MBAs bouncing back


Employers are planning to recruit significantly more people with MBAs this year, quashing fears that the popularity of the qualification has diluted its "gold standard" reputation.

Figures from the Graduate Management Admission Council have shown that recruiters feel better about the economy now than at any other point since 2002, when global economic conditions were in a slump.

A survey by the council found that corporate recruiters plan to hire 18 per cent more MBAs this year than in 2005 on average, with finance and marketing expertise in particularly high demand.

Recruiters that believe the economy is generally positive expect to visit an average of 10 business schools in 2006, up from nine last year.

The study is a sign that a MBA can still provide a valuable leg-up in career terms for the ambitious middle manager.

There have been grumbles in recent years by business schools and employers alike that the proliferation of MBA courses has dented the exclusivity, and hence the value, of the qualification among job-seekers and recruiters alike.

"The polish is back on the stone," said David A. Wilson, president and chief executive of GMAC.

"Every way you look at it, the market for MBA talent has come back strong," he added.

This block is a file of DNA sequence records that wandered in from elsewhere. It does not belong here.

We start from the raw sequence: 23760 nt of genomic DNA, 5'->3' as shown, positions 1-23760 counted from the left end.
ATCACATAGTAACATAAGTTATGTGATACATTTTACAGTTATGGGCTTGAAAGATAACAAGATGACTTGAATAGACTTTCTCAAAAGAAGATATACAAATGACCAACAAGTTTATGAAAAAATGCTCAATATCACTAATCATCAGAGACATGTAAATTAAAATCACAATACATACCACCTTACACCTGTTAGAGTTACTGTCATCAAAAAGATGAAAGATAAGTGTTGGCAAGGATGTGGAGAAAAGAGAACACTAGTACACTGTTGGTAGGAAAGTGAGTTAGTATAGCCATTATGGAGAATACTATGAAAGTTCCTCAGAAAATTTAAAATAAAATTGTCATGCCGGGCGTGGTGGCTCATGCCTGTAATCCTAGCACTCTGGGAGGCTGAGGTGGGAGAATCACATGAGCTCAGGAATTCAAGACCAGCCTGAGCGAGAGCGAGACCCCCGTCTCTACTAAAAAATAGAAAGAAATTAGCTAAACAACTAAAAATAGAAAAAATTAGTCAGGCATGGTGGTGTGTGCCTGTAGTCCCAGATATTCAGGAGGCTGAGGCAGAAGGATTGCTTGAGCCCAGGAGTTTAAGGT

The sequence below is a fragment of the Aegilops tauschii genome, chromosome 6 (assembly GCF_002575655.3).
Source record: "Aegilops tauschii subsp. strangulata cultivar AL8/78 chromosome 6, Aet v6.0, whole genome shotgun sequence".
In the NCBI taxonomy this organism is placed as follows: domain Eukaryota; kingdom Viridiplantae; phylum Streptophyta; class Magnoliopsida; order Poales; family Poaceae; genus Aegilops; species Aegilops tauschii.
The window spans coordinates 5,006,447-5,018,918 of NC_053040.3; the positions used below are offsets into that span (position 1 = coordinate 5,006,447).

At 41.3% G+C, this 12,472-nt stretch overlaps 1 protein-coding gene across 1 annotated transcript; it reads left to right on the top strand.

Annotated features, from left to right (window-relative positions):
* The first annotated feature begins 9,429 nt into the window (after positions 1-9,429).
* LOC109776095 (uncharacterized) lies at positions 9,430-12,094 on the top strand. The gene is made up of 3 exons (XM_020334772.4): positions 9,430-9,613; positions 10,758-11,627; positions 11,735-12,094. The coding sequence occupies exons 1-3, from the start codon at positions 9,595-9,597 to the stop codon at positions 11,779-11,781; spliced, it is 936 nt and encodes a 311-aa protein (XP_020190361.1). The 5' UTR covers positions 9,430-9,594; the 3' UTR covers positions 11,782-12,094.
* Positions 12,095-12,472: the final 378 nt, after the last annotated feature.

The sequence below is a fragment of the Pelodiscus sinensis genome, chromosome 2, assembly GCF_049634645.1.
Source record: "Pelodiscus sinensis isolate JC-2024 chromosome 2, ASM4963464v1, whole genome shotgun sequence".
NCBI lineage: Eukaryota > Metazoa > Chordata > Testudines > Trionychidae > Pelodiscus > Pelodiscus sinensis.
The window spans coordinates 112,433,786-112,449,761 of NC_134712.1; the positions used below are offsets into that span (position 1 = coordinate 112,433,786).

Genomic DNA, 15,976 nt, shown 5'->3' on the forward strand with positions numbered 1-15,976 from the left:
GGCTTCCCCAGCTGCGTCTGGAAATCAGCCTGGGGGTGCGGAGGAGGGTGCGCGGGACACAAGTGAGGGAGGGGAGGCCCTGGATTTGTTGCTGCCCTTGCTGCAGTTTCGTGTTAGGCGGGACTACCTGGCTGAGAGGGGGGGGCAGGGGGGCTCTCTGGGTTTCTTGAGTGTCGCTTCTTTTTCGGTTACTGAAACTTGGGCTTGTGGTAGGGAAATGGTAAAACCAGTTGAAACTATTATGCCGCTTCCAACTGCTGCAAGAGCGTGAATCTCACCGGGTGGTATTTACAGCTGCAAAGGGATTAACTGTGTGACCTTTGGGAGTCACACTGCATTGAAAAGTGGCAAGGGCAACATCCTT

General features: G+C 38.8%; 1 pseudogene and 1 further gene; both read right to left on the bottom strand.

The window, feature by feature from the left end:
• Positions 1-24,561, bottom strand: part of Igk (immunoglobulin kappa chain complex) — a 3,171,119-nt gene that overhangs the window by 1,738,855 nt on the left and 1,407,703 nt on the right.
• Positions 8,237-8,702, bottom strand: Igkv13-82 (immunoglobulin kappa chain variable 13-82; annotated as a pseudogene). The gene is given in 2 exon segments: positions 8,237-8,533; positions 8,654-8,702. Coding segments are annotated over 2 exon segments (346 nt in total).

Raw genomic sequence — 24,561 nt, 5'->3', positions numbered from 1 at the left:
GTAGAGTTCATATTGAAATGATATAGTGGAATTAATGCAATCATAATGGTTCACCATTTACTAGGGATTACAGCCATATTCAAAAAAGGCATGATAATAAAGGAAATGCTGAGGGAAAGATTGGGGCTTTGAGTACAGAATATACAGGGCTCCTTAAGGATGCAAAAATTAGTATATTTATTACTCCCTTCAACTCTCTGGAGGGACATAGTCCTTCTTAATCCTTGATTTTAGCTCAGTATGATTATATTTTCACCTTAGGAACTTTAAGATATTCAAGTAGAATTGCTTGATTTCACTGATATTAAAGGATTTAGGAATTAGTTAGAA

The study of 1,270 recruiters also found employers were particularly eager to find MBAs whose "soft" skills, such as leadership potential and communication expertise, were strong.

Nearly 40 per cent of recruiters said they place significant weight on soft skills when judging people they interview.

A majority of the respondents said MBA students are receiving sufficient training in these areas in business school.

Most of the recruiters also said MBA graduates were generally well grounded in traditional business skills such as problem-solving and analytical thinking.

But GMAC surveys of MBA alumni indicate people tend to rely more on softer skills as they advance in their careers, suggesting that business schools and their students could benefit from placing additional emphasis on developing these types of abilities.

MBA graduates this year can expect to earn an average starting base salary of $80,809, with total compensation hitting an estimated $99,737 when fringe benefits, bonuses and other factors are taken into account.

In 2005, base salaries averaged $78,040, up from $77,066 in 2004.